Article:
‘This is war,’ proclaims Ayaan Ranjan, the protagonist of Bollywood film Article 15 (2019), ‘but everyone who lives here thinks it’s happening somewhere else.’ The ‘war’ here is the Hindu caste system, and how it continues to perpetuate its brutality through contemporary India. The title refers to Article 15 of the Indian constitution, which sets out that ‘the State shall not discriminate against any citizen on grounds only of race, religion, caste, sex and place of birth.’ The film takes us to the fictional town of Lalgaon, close to the city Ayodhya – where the Babri Masjid (mosque) was infamously destroyed by a Hindu mob in 1992 – in India’s northern state of Uttar Pradesh. Ranjan is a new addition to the landscape: urban, upper-caste and educated abroad. He has just been appointed as a police superintendent and is squeamish in his new surroundings. He requires constant chaperoning and is oblivious to caste politics. One could take Ranjan’s naivety as a reflection of the audience’s own: a kind of Brechtian turning of the spotlight back to the film’s upper-caste, urban audience, and the way in which we are all complicit in the incidents of violence that take place on screen.
The film’s central plot is based on Uttar Pradesh’s 2014 Badaun gang-rape and murder allegations: the death of two lower caste teenage girls. The girls went missing on 26 May 2014. When the families tried to file missing persons reports, the police allegedly refused to comply. The day after, villagers found the girls hanging from the branches of a mango tree. Initial postmortem reports showed that both girls were gang-raped two days prior to their deaths. Protests ensued: villagers demanded the suspension of the police officers on duty, but water cannons were used to dispel them. By 31 May, five had been arrested on charges of rape and murder – two were policemen. The Central Bureau of Investigation was called in, who filed a report stating that the girls had committed suicide. Regional police disputed the claim, saying that they were honour killings instead. The case, and the resulting back and forth, brought to light the faulty mechanisms of a corrupt judicial system, and importantly, one that is still invested in the caste system. And while the series of events are gruesome, they are not exceptional – this is not a rare occurrence in India.
The plot of the film follows this chronology. It’s ‘like the wild west out here,’ says Ranjan to his girlfriend, the fair-skinned activist and journalist Aditi. In Aditi, Ranjan finds his conscience – she pushes him to dig deeper, fight harder, to be a ‘hero’. The film regurgitates an old Bollywood trope of the upper-caste ‘Brahmin saviour’, and it slowly becomes clear that Ranjan’s naivety is also that of the film’s makers. There is little room in this kind of Brahmin saviour narrative for nuance in the portrayal of place or people. Its Dalit (India’s lowest caste) characters are rarely given complex inner lives, and exist only to substantiate the moves of the film’s upper-caste players. In Article 15, the complex violence of Uttar Pradesh is bleached out by a two-dimensional plot line, and most Dalit characters in the film are treated as a kind of background noise: they are Ranjan’s domestic staff and police constables. They are subservient to him, answer his questions about caste, and generally help him along the way to righteousness. In a closing scene, Ranjan is carrying an injured Dalit girl in his arms, treading through the swamp, while the cast rushes behind him with praise. The only Dalit actor in the film is a sanitation worker who is shown – in extended slow motion – plunging into an open sewer without any protective equipment (a familiar sight in India), lowered in with a rope and a bucket. This is a bizarre representational choice, which is less about Dalit agency, and more about forced pathos.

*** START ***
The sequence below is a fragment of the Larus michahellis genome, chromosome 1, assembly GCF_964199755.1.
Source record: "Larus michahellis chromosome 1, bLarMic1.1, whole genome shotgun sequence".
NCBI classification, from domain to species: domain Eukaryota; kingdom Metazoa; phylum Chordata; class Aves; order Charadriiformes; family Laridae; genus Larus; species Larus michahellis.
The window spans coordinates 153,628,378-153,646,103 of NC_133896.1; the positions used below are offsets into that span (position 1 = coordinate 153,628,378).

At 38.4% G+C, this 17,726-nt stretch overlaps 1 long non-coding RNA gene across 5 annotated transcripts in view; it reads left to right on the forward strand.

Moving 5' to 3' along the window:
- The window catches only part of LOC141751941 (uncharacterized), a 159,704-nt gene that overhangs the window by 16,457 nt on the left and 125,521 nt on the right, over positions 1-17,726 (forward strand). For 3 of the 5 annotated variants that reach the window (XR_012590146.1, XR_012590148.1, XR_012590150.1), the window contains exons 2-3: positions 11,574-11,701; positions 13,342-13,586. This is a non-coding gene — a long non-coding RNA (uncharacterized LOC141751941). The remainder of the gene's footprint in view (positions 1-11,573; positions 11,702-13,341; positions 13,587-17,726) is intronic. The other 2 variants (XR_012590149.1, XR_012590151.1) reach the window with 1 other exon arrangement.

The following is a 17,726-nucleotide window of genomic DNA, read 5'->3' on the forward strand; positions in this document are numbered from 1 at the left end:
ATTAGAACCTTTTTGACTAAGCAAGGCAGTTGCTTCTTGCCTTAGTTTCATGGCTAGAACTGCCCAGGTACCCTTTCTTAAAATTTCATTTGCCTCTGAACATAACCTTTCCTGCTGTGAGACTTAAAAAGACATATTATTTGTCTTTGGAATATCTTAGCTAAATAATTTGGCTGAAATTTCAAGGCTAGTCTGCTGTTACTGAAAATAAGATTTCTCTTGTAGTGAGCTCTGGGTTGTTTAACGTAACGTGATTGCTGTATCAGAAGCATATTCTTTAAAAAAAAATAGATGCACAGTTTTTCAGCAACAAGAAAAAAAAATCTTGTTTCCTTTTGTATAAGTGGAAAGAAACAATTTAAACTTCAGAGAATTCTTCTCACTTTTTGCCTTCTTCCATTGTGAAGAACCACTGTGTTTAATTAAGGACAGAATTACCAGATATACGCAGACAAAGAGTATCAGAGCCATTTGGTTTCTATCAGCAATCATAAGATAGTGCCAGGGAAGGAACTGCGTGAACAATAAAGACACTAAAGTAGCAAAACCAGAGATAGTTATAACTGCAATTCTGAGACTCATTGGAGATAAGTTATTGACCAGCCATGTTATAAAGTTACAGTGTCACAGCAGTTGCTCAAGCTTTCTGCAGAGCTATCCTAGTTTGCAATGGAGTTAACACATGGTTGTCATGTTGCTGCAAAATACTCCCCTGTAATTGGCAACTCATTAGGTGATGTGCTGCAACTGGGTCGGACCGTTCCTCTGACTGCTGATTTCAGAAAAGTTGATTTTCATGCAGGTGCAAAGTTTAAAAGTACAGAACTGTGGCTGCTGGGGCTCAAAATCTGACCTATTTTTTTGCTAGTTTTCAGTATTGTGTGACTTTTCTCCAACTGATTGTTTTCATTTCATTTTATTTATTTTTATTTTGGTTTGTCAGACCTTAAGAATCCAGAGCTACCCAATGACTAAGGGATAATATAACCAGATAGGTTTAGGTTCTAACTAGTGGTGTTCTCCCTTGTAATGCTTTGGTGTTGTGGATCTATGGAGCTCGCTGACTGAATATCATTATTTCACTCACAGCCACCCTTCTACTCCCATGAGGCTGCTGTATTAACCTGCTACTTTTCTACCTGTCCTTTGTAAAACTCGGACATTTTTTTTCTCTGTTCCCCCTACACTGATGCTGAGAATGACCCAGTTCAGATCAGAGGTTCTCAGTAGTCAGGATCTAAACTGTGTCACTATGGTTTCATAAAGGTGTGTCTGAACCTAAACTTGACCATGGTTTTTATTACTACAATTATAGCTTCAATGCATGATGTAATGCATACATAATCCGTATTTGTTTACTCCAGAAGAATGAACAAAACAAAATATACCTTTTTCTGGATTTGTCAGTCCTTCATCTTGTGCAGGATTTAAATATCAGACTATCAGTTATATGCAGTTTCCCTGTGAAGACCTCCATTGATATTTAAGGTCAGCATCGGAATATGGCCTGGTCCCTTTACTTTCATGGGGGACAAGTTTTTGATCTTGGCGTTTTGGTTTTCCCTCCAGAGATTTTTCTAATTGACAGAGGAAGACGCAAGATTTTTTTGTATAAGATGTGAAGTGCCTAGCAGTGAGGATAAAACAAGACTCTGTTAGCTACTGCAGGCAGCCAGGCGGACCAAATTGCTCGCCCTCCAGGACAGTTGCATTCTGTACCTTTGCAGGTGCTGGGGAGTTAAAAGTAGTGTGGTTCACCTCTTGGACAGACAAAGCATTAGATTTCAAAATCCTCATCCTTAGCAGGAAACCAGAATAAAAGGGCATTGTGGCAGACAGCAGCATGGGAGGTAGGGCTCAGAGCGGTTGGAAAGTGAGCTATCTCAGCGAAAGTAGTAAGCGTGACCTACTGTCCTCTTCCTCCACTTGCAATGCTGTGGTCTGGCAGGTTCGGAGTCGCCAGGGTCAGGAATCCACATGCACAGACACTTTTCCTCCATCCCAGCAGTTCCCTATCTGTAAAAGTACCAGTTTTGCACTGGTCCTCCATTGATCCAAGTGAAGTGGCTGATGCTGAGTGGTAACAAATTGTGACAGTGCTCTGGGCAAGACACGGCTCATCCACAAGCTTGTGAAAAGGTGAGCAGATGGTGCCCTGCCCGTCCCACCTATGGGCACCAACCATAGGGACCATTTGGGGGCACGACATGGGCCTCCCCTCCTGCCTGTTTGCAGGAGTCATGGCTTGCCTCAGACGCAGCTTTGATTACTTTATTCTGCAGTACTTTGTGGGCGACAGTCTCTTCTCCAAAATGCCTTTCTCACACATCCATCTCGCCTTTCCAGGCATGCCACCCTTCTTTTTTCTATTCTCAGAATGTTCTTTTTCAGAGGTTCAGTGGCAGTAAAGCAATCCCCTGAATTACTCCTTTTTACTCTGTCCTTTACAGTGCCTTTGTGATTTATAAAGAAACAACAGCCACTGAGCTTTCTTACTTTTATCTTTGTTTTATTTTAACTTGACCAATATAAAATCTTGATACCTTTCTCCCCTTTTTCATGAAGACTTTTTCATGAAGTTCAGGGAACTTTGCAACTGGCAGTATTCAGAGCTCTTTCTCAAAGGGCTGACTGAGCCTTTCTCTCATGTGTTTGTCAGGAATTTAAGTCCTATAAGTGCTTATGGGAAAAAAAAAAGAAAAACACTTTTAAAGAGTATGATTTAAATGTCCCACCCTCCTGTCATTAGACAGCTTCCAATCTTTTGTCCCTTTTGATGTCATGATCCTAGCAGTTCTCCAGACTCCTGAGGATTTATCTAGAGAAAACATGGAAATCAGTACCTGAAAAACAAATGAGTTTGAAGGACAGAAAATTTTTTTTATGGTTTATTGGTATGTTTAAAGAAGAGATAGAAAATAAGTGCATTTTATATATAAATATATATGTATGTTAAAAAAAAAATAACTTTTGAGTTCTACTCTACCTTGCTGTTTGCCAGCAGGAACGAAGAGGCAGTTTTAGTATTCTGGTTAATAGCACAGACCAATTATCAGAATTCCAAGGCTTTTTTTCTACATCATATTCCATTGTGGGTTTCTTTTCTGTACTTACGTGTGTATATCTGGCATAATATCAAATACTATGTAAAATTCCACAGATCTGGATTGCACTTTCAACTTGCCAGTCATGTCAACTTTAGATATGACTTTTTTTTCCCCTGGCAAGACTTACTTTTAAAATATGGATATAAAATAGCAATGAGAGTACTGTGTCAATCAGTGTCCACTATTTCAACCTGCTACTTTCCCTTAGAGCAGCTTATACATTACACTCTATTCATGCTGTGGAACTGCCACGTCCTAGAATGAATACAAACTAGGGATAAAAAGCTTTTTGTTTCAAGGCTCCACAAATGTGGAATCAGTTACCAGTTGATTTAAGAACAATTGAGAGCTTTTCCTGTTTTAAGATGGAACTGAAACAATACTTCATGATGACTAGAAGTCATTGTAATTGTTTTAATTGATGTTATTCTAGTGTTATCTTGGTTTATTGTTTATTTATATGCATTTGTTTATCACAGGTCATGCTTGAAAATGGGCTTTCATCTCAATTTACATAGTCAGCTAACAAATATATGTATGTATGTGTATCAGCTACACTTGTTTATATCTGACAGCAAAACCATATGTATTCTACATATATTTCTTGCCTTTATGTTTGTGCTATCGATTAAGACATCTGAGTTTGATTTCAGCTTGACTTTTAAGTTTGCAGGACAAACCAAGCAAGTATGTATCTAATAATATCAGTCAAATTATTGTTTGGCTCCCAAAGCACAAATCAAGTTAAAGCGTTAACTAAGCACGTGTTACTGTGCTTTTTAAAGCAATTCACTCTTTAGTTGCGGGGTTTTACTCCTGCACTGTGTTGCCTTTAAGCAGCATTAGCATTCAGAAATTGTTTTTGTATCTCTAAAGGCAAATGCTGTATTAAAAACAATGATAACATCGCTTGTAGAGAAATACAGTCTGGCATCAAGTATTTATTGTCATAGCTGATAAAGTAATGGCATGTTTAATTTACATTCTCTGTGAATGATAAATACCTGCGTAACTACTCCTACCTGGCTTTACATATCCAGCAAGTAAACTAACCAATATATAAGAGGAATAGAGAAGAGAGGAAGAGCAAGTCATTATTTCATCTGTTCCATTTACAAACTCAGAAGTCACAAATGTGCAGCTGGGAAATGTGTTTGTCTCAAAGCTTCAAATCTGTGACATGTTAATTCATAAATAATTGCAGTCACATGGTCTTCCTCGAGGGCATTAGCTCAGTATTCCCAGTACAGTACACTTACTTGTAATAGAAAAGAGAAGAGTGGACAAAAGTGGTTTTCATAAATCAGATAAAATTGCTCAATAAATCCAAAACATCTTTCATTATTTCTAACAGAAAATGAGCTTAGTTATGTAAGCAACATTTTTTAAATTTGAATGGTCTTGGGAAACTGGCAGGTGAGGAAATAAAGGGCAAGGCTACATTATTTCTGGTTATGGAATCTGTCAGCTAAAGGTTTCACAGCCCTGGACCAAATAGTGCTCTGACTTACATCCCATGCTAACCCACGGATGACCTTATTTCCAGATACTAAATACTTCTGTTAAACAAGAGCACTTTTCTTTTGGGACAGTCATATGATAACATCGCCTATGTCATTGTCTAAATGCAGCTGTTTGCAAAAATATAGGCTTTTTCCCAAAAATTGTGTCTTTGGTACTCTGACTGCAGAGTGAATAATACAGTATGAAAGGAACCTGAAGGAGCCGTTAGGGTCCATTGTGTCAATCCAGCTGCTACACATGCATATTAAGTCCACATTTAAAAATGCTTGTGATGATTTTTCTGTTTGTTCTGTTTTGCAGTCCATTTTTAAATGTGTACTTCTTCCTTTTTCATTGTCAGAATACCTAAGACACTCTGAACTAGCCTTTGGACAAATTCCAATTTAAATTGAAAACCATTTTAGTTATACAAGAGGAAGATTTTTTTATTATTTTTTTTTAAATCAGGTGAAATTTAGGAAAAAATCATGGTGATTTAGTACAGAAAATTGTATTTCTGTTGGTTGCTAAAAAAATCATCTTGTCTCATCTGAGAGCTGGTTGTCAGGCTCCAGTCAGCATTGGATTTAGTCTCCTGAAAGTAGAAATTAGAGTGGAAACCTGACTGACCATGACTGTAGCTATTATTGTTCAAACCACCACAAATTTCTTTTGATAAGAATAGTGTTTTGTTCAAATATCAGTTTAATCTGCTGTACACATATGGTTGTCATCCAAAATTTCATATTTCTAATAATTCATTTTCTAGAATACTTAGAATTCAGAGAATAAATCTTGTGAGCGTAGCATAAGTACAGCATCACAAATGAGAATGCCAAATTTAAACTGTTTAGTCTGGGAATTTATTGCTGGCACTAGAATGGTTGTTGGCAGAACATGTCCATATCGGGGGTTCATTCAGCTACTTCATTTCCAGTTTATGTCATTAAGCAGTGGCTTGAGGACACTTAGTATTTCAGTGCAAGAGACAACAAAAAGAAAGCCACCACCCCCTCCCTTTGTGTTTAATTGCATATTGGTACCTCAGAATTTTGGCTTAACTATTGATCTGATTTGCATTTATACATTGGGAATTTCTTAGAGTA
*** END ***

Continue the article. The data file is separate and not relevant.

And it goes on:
One of the only compelling characters in the film is Nishad, a leader and guerrilla activist loosely based on Dalit revolutionary Chandrashekhar Azad Ravan, co-founder of the Bhim Army, a peaceful organization which seeks Dalit emancipation through education. Nishad and his comrade are shot on the streets by a mob – in an echo of the ‘encounter killings’ so prevalent in the subcontinent (the elaborate set-up of a deserted rural road, upturned motorcycles, multiple bullet wounds – and of course, no suspects). While driven to his death, Nishad quotes from a suicide note by Rohith Vemula, a Dalit writer and student who committed suicide in 2016 after being violently bullied at his university: ‘I always wanted to be a writer […] but my birth was a fatal accident.’